Have you ever been in a conversation where you don’t feel heard or valued? A conversation where you put your heart on a velvet pillow and then the listener comes back with, um, a self-centered or “I’m so sorry,” response? The kind of response where you leave the conversation wondering what just happened and why or how it shifted away from your story to something completely different.
Here is a scenario: Let’s imagine you work hard every day at your job and there is finally an opportunity for a promotion. So, of course, you interview for the position because you deeply believe you are a qualified candidate. And, then, you receive the phone call that you’re not the person for the job. Suddenly, you are embarrassed and you doubt your (amazing!) abilities at work. Anything like this ever happened to you?
Now, let’s imagine you are sharing this story with your friend or loved one. You say something like, “I can’t believe I didn’t get the job. I am stuck in this position forever. I work so hard and no one sees it!” And then you hear one of these responses from your friend or loved one (the listener):
- The I Can Do It Better response: “Oh, come on! That is nothing! Before I landed this job, I had to interview about 12 times and I was in my third trimester of pregnancy.”
- The Advice Columnist response: “You know what you should do is …”
- The I Feel Sorry for You Response: “OMG! I’m so, so sorry to hear this! I just want to cry for you!”
- The Girl, You Have NO Idea! response: “Look on the bright side, at least YOU have a job. I’ve been jobless for 6 months now and my dog just … “
- The Eye for an Eye Response: “Those [insert profanity], let’s scour them on social media right now.”
- The Supreme Court Response: “You are just not prepared for this position. I’m sure I can help you through this.”
For me, these statements would be completely meaningless to me – and some even hurtful. In fact, I would question whether the listener even heard what I shared with them. I would wonder if they even cared. And, I would likely retreat into myself, trying desperately to process not only my interaction with the listener but also my experience with the job interview. Instead, what I’d rather hear is something like this:
“Amanda, I hear that you are extremely disappointed with not getting this job. If you are comfortable, I would love to hear more. …”
Right there … that is what opens my mind and my heart to the listener. This also helps me to build trust with them because I know that I’m in a safe place and there will be no judgment, no advice, no stories that are better than mine, etc. This is where the magic of empathy begins to take place.
Now, I want you to feel this same experience as it applies to your child on the autism spectrum. Think about the moments when your child is stuck in a sensory meltdown, the world whirling around him and the sensation of a scratch on the finger overwhelming all thoughts. Or the moments when the chicken nuggets and apple slices just all tastes “horrible” and he is hungry, but he can’t verbalize what it is he wants to eat for dinner because he is so overwhelmed with the horrible taste of the chicken nuggets and apple slices.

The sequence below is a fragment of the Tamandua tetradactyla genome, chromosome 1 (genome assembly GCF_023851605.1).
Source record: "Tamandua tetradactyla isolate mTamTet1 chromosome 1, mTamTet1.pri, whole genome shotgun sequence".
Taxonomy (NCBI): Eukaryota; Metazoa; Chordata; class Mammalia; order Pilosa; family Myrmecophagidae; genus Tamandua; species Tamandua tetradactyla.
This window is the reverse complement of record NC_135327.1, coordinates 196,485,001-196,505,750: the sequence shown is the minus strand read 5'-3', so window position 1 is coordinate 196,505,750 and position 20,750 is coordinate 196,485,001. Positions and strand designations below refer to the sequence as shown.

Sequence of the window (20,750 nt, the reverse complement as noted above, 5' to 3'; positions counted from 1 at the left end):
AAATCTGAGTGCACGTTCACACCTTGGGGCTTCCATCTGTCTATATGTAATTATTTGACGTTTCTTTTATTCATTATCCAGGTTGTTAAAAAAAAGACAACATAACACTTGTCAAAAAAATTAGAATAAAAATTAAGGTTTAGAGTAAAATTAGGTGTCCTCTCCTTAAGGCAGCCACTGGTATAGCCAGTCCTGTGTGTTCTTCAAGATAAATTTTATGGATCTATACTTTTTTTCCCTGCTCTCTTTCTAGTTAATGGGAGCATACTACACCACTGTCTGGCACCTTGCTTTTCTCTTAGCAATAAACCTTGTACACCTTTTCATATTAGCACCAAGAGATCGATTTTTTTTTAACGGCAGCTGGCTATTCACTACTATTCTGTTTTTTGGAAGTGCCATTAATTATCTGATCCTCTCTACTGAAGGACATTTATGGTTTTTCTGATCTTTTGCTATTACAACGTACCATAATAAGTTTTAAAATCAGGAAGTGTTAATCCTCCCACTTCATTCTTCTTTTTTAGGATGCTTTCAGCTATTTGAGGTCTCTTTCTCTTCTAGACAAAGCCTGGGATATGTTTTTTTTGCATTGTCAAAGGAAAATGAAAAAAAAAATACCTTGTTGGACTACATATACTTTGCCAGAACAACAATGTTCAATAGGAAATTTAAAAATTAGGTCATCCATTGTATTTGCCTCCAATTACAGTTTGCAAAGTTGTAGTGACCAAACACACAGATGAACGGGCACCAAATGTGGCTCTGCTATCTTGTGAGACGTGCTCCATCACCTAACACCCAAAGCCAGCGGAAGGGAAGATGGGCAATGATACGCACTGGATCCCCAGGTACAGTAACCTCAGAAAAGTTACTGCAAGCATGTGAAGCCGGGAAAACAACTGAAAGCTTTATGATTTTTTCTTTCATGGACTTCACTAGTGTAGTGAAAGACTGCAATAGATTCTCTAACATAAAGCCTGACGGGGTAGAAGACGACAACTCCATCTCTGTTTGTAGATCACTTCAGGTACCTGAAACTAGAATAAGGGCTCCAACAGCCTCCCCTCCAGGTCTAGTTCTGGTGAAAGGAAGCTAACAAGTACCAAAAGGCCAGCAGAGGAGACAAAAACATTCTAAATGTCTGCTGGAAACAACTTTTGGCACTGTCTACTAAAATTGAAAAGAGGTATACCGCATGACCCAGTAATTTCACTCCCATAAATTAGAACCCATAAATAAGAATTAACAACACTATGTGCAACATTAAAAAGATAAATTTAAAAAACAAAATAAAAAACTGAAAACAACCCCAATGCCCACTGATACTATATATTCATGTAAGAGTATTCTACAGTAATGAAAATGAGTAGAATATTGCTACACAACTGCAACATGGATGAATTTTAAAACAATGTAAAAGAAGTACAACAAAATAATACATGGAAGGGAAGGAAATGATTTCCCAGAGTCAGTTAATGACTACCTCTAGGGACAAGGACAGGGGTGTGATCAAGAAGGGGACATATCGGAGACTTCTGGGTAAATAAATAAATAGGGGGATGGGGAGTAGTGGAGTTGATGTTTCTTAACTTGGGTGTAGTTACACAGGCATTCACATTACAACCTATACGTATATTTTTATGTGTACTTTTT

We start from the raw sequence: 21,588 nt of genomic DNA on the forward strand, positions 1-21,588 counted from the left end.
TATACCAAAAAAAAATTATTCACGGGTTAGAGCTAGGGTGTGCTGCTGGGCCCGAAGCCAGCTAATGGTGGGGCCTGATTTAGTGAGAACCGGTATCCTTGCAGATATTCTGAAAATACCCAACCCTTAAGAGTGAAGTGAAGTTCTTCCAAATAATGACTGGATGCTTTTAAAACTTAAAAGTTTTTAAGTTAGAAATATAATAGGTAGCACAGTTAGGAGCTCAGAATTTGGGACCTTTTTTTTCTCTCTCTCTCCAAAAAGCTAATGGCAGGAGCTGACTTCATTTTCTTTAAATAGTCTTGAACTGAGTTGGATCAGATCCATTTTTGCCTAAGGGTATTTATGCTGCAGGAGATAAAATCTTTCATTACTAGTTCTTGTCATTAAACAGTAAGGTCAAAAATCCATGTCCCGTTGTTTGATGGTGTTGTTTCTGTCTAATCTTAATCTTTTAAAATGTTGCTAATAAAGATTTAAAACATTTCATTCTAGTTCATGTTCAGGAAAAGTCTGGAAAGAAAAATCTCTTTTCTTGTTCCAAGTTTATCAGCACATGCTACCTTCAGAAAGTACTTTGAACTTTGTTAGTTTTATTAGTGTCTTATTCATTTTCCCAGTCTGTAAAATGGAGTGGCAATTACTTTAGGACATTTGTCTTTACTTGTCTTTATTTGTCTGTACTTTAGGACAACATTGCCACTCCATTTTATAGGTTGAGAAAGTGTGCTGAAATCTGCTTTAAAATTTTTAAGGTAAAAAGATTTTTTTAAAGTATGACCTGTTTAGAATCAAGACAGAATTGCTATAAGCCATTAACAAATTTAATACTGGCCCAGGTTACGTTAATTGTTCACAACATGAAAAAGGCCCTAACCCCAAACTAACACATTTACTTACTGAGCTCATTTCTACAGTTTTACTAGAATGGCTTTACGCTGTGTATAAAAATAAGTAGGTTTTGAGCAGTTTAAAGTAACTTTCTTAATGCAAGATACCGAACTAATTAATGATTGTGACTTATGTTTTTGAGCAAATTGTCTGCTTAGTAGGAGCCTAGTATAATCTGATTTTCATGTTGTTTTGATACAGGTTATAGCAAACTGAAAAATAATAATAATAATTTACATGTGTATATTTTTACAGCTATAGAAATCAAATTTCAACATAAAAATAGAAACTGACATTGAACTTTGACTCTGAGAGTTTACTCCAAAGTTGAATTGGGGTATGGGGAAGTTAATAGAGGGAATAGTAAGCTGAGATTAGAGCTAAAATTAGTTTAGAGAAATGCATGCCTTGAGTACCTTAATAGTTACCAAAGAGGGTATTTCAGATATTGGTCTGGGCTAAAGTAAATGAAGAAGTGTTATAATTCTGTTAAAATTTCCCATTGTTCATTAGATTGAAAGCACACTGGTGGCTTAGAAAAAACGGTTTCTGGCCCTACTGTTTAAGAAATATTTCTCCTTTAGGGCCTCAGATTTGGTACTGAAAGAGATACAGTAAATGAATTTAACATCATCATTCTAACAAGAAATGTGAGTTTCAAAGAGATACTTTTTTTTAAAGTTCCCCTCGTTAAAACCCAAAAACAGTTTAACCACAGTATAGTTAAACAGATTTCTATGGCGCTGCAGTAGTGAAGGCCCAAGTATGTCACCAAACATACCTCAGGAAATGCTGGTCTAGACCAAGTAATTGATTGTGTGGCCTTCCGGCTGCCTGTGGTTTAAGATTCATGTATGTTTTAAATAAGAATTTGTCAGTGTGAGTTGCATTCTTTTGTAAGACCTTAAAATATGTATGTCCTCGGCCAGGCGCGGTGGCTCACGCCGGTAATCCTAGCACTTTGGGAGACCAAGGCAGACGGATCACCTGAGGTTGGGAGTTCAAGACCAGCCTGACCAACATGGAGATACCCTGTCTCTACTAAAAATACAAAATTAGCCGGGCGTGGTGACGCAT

So much of parenting a child on the autism spectrum is about being an empathic witness. The term sounds a bit more complex then it really is. I like to think of this badge of honor as the person who hears your story with love and understanding. This is very different than being a compassionate witness, someone who gives sympathy or pity to your journey as a human.
It is about responding with love, even when you don’t totally understand. Being an empathic witness is when your child is hurt and upset and confused about the new routine. Listening with empathy is putting aside the judgment and allowing your child’s story and feelings to just flow and spill to the floor. It is hearing the cries and holding your child’s hand when he feels the hurt of someone’s words. It is saying to your child, “I hear you are sad (angry, upset, confused). I’m here to listen to you right now.”
I also like to think about an empathic witness as the person who holds sacred a moment on my journey – and listens to and tries to understand my perspective. In a moment of complete despair or confusion, I want to be heard. And, in these moments, I firmly believe our children on the autism spectrum need us, the parents and the care partners, to be empathic witnesses to their journeys.
Do you find this valuable? Do you know someone who might also enjoy this? Please share so we can collaboratively create a more empathic understanding of autism.